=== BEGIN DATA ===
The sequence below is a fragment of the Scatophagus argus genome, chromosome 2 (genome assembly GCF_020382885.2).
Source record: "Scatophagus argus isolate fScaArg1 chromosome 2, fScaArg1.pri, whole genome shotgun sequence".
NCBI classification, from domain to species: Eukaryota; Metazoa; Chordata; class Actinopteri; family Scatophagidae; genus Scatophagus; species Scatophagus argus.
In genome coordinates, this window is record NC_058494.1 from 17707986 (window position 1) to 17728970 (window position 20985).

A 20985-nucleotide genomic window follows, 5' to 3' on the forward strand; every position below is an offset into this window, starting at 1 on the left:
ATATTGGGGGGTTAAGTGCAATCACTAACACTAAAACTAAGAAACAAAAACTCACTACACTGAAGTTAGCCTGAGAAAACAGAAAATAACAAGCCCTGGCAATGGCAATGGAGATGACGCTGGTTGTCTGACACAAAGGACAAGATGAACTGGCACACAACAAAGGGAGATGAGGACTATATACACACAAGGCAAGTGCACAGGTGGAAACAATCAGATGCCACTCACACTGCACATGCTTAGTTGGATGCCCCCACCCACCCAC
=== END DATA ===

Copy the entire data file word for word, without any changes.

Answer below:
The sequence below is a fragment of the Scatophagus argus genome, chromosome 2 (genome assembly GCF_020382885.2).
Source record: "Scatophagus argus isolate fScaArg1 chromosome 2, fScaArg1.pri, whole genome shotgun sequence".
NCBI classification, from domain to species: Eukaryota; Metazoa; Chordata; class Actinopteri; family Scatophagidae; genus Scatophagus; species Scatophagus argus.
In genome coordinates, this window is record NC_058494.1 from 17707986 (window position 1) to 17728970 (window position 20985).

A 20985-nucleotide genomic window follows, 5' to 3' on the forward strand; every position below is an offset into this window, starting at 1 on the left:
ATATTGGGGGGTTAAGTGCAATCACTAACACTAAAACTAAGAAACAAAAACTCACTACACTGAAGTTAGCCTGAGAAAACAGAAAATAACAAGCCCTGGCAATGGCAATGGAGATGACGCTGGTTGTCTGACACAAAGGACAAGATGAACTGGCACACAACAAAGGGAGATGAGGACTATATACACACAAGGCAAGTGCACAGGTGGAAACAATCAGATGCCACTCACACTGCACATGCTTAGTTGGATGCCCCCACCCACCCAC